Home Civil Society Voices LGBT community must not be further persecuted and criminalised

LGBT community must not be further persecuted and criminalised

This is nothing more than a cheap and tired political ploy to detract from the real issues affecting the people

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Lawyers for Liberty are appalled by Deputy Religious Affairs Minister Ahmad Marzuk Shaary’s statement that the government intends to deal out heavier punishments against the LGBT community by increasing the sentencing limits in the Syariah Courts (Criminal Jurisdiction) Act 1965.

In a time when the country is in crisis due to the coronavirus pandemic, it is disappointing that the deputy minister chooses to focus on the vilification of the LGBT community, which is nothing more than a tired and cheap political ploy to detract from the real issues currently affecting Malaysian citizens.

This is especially more obvious when we consider the fact that Malaysian Muslims are still in a state of shock and confusion by the 40-year long halal meat cartel scandal that was exposed quite recently; yet the spotlight is again cast on LGBT instead.

The deputy minister was unclear on how heavier punishments would address the supposed “wrongdoings” committed by the LGBT community.

What is clear is that this is targeted harassment by the government, which intends to invade and harass the rights and privacy of alleged LGBT Muslims, causing them undue hardship.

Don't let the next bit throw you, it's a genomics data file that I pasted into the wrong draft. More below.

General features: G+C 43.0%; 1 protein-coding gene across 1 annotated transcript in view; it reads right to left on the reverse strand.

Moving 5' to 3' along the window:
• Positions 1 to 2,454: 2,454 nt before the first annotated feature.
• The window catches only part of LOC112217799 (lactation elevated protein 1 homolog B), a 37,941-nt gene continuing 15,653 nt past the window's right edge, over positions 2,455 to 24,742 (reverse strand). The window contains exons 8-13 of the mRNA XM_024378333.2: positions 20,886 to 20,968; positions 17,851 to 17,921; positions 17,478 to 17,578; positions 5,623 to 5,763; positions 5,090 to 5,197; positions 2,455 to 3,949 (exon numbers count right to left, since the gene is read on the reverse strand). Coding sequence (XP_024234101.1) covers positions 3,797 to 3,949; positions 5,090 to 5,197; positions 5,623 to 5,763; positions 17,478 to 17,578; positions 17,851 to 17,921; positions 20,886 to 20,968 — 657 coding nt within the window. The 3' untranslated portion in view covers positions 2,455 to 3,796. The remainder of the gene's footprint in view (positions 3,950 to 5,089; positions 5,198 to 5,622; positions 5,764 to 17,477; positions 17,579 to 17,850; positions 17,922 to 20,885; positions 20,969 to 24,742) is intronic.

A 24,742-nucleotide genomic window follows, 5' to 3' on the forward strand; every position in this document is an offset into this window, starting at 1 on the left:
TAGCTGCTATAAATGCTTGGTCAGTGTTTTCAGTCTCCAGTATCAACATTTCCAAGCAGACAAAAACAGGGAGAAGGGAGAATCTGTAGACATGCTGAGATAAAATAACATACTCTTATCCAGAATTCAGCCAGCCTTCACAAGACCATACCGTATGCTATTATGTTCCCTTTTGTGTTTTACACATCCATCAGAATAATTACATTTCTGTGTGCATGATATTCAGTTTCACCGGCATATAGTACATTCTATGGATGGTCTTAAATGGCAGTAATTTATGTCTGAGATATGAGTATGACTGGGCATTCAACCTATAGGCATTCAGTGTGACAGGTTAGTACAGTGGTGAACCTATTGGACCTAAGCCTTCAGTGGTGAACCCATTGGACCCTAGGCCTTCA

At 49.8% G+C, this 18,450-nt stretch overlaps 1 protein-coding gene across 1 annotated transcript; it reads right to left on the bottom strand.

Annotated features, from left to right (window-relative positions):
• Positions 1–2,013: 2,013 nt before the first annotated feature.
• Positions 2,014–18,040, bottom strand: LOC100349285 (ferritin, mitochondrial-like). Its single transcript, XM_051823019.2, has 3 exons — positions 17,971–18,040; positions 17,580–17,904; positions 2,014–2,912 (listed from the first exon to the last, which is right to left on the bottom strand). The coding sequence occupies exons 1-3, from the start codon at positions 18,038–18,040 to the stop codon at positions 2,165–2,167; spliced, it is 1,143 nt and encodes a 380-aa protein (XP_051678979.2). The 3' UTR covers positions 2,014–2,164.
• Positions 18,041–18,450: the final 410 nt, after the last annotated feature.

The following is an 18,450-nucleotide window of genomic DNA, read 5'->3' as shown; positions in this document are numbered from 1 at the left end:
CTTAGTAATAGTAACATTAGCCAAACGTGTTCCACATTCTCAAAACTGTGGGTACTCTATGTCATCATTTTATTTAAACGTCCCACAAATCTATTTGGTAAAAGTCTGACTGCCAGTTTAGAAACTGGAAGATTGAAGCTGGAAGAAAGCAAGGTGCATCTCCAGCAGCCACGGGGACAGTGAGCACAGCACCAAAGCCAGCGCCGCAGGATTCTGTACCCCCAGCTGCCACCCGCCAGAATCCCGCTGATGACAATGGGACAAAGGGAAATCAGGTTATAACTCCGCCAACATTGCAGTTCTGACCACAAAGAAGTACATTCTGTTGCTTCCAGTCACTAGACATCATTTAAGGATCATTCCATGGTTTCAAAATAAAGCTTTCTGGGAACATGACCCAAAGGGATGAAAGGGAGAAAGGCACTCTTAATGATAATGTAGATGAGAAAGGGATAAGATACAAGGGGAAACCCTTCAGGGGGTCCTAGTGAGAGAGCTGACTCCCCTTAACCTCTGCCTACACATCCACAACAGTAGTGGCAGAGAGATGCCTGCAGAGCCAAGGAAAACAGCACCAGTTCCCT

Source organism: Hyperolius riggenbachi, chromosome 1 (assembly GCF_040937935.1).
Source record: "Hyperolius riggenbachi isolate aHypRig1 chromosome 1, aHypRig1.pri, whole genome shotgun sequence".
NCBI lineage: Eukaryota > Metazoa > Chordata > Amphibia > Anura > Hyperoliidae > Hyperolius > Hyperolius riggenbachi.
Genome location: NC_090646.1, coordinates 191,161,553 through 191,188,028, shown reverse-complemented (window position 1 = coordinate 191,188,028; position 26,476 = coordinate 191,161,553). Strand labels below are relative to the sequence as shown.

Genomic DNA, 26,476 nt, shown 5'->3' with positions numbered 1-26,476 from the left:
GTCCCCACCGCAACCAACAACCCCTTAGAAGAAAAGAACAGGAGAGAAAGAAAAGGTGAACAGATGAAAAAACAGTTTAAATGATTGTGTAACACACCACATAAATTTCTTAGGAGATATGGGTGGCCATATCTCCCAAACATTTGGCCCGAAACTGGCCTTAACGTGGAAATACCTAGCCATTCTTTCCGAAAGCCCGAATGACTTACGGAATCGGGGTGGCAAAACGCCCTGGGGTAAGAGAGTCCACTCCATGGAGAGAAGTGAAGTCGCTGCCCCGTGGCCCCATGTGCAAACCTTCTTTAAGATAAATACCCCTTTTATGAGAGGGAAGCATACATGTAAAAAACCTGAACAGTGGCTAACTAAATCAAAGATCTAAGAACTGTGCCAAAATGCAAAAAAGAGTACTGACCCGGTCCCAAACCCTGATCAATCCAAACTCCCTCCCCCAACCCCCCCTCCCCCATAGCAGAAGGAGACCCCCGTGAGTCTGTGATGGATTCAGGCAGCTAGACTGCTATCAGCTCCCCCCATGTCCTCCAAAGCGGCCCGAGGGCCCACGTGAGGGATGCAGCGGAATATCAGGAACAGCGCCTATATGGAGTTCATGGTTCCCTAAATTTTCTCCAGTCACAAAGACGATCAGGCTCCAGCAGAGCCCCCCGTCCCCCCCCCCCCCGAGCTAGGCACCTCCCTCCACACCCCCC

This would be in clear violation of Article 8 of the Federal Constitution as LGBT Muslims are entitled to equality before the law and therefore deserve protection from laws that target them solely due to their sexual orientation.

We also condemn the deputy minister’s admission that religious enforcers have also taken stern action against those who cross-dress, which indicates the enforcers have been instructed to target transgender Muslims specifically. Again, the government is wilfully breaching Article 8, which expressly forbids any discrimination on the basis of an individual’s gender.

We urge the government not to take such a restrictive view of Islamic law and follow the footsteps of other Muslim majority countries that have already recognised the legitimate rights of the transgender community. Egypt and Iran have issued fatwas since the 1980s that allow gender reassignment surgeries, and even Pakistan has enacted the Transgender Persons (Protection of Rights) Act in 2018, which is a formal recognition of transgender rights in Pakistan.

It is obvious therefore that the recognition and protection of the transgender community is not contrary to the precepts of Islam and is in fact mandatory under our Federal Constitution.

We strongly advise the authorities to not resort to periodically using the LGBT community as a convenient punching bag to create the illusion of rectitude and false piety in certain political parties that comprise the government. The vilification of the LGBT/transgender community serves to help no one, and will only harm the very citizens that it is supposed to protect.

Zaid Malek is coordinator of Lawyers for Liberty

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